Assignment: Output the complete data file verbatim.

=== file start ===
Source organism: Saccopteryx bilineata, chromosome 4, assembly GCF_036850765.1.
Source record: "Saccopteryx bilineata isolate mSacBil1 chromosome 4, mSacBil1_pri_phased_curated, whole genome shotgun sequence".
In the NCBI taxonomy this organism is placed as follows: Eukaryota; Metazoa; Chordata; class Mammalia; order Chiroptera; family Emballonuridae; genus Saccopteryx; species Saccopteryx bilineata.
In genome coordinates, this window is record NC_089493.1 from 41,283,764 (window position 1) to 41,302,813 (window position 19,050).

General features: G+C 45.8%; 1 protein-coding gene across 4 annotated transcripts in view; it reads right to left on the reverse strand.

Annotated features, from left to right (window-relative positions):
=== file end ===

Source organism: Saccopteryx bilineata, chromosome 4, assembly GCF_036850765.1.
Source record: "Saccopteryx bilineata isolate mSacBil1 chromosome 4, mSacBil1_pri_phased_curated, whole genome shotgun sequence".
In the NCBI taxonomy this organism is placed as follows: Eukaryota; Metazoa; Chordata; class Mammalia; order Chiroptera; family Emballonuridae; genus Saccopteryx; species Saccopteryx bilineata.
In genome coordinates, this window is record NC_089493.1 from 41,283,764 (window position 1) to 41,302,813 (window position 19,050).

General features: G+C 45.8%; 1 protein-coding gene across 4 annotated transcripts in view; it reads right to left on the reverse strand.

Annotated features, from left to right (window-relative positions):